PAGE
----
VIOLENT incidents in county primary schools are on the increase, with teachers facing physical and verbal abuse from children as young as five, says a teaching union.

The EIS has said that staff are working in environments where fear of violence and assault exists, creating anxiety and stress.

And it is calling for urgent action, warning that behavioural problems among children are not only affecting teachers but making it harder to recruit more people into the job and threatening standards in the classroom.

The comments come after it was alleged that a six-year-old pupil kicked a female teacher in the face during a lesson in East Lothian earlier this month, leaving her shocked and injured, and other children who witnessed the incident in tears.

Colleagues of the teacher said that it was not an isolated incident in primary schools across the county and they voiced frustration that their hands were tied by East Lothian Council’s inclusive approach, which is said to make it almost impossible to exclude disruptive pupils.

One teacher said: “We are trying to teach with our hands tied behind our backs. We cannot protect our children and no action is taken against those who are violent.

“Parents have no idea how bad it has become in the classrooms.

“We have a list of things we cannot do when faced with a disruptive pupil but nothing to tell us what we can do.”

It was claimed the child who assaulted the teacher was back in class the following school day.

The council confirmed it was aware of an incident at a school this month, a spokesman saying: “We are aware of an incident but are unable to comment on the details.”

Teachers said that while reports were submitted each time an assault took place, they did not receive any feedback or additional help.

One said: “A pregnant colleague was assaulted and went to hospital to be checked after the incident. She did not even receive a call to check on her condition.”

Fiona Robertson, head of education and child services at East Lothian Council, said that all incidents were treated seriously, with support given to staff as required.

She said: “Any form of violence, regardless of its nature or frequency, is completely unacceptable.”

Mrs Robertson said that the council had introduced policies and procedures in line with national guidance.

However, Gael Gillian, EIS East Lothian secretary, said the policies did not address the immediate problem.

She said: “East Lothian has, as almost every local authority, an increasing issue with violence in primary schools.

“The EIS challenges the assumption that teachers should be expected to tolerate and deal with violent behaviour from pupils.

“The EIS expects schools to be a safe working environment for all, free from violent behaviour, where teachers can concentrate on learning and teaching.

“East Lothian Council has recently produced two policies that relate to pupil behaviour.

“I know that eradicating violent incidents will not happen overnight. However, what are teachers expected to do tomorrow and the next day and the next when they are faced with physical and verbal abuse from children as young as five?”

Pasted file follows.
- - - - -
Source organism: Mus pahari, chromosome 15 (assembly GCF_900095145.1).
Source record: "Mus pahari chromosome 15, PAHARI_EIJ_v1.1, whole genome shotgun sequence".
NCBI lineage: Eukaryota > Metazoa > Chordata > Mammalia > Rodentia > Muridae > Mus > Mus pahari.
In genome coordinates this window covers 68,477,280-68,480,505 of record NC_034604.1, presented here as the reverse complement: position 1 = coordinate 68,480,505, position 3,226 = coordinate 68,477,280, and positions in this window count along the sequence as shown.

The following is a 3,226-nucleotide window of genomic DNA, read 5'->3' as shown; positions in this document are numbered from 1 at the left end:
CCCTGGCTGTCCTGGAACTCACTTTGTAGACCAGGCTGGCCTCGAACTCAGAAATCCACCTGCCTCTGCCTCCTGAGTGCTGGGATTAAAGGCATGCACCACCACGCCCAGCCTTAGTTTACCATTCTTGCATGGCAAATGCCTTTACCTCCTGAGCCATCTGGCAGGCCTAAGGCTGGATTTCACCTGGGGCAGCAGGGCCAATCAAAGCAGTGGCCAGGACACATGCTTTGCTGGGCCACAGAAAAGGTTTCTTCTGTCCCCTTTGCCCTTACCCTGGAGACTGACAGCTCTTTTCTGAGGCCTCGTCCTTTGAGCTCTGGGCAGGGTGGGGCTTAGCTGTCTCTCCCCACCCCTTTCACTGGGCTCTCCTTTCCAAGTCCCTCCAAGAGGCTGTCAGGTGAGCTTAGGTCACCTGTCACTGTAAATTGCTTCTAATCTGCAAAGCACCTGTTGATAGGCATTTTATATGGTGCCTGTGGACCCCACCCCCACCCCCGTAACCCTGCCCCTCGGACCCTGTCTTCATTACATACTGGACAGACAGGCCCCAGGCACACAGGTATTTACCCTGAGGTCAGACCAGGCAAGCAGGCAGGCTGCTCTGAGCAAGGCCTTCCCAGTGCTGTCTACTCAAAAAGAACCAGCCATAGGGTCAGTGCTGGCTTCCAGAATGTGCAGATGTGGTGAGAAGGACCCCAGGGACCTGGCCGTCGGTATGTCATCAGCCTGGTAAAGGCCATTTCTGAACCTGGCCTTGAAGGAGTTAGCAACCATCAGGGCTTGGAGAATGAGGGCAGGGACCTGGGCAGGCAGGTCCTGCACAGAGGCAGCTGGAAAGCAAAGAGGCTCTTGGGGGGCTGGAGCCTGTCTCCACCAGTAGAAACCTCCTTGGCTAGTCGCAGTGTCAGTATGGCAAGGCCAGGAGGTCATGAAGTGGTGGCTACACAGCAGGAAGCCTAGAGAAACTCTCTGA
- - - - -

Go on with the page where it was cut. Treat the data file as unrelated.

And she said teachers were expected to report any incident of violent or abusive behaviour but added: “Many teachers just do not have time to complete reports of violence, often stating that nothing happens when they do manage to report. This leaves teachers feeling unsupported.”

She added: “The incidence of violence and assaults on teaching staff – in addition to the anxiety and stress arising from working in environments where the fear of violence and assault exists – are clear examples of risks to teacher health, safety and welfare which must be assessed and supported.”

Mrs Robertson said: “While the vast majority of children and young people behave appropriately in and around the classroom and our schools are known for providing happy and safe learning environments, it’s important that we support our staff in dealing with incidents when and if they do occur.

“We have appropriate policies and procedures in place, including our new Included, Engaged and Involved – managing distressed and challenging behaviour policy, which is in line with national guidance.

“Within our policy there is clear guidance on grounds for exclusion, in line with national legislation. 

“Our inclusive approach is one that is very much consistent with national best practice. This session we are training all staff across our schools on this new policy enabling staff to deploy effective strategies to support pupils who may exhibit challenging or distressed behaviour.

“We are listening to staff and parents and are about to undertake a personal support survey.

“We will also continue to explore and develop our strategies to provide staff with the appropriate level of support to meet the wide-ranging needs of our children and young people.

“Crucially, we will always support our staff in ensuring they, and our children and young people, continue to feel safe in our schools.”

The Courier asked the council for figures on the number of reported violent incidents on teachers in the county but was told to submit a Freedom of Information request, which we have now done.